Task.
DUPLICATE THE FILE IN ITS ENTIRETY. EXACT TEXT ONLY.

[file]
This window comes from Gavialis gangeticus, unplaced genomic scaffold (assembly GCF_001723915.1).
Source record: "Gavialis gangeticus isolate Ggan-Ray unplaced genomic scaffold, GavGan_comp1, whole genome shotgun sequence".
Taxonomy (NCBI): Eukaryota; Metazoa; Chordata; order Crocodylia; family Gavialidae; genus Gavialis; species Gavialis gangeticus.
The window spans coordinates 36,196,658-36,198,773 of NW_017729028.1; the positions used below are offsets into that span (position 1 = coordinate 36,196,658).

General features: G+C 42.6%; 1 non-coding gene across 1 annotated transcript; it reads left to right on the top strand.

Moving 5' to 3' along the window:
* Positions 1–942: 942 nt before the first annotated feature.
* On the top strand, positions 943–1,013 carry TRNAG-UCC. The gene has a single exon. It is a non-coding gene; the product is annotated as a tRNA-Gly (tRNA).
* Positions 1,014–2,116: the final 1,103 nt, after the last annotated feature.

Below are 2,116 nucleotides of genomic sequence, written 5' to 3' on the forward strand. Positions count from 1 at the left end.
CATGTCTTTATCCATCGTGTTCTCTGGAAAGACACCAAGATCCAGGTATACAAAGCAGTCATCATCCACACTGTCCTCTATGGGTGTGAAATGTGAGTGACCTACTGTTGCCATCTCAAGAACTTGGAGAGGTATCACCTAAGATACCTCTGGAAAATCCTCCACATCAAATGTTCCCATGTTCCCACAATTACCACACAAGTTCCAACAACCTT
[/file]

This window comes from Gavialis gangeticus, unplaced genomic scaffold (assembly GCF_001723915.1).
Source record: "Gavialis gangeticus isolate Ggan-Ray unplaced genomic scaffold, GavGan_comp1, whole genome shotgun sequence".
Taxonomy (NCBI): Eukaryota; Metazoa; Chordata; order Crocodylia; family Gavialidae; genus Gavialis; species Gavialis gangeticus.
The window spans coordinates 36,196,658-36,198,773 of NW_017729028.1; the positions used below are offsets into that span (position 1 = coordinate 36,196,658).

General features: G+C 42.6%; 1 non-coding gene across 1 annotated transcript; it reads left to right on the top strand.

Moving 5' to 3' along the window:
* Positions 1–942: 942 nt before the first annotated feature.
* On the top strand, positions 943–1,013 carry TRNAG-UCC. The gene has a single exon. It is a non-coding gene; the product is annotated as a tRNA-Gly (tRNA).
* Positions 1,014–2,116: the final 1,103 nt, after the last annotated feature.

Below are 2,116 nucleotides of genomic sequence, written 5' to 3' on the forward strand. Positions count from 1 at the left end.
CATGTCTTTATCCATCGTGTTCTCTGGAAAGACACCAAGATCCAGGTATACAAAGCAGTCATCATCCACACTGTCCTCTATGGGTGTGAAATGTGAGTGACCTACTGTTGCCATCTCAAGAACTTGGAGAGGTATCACCTAAGATACCTCTGGAAAATCCTCCACATCAAATGTTCCCATGTTCCCACAATTACCACACAAGTTCCAACAACCTT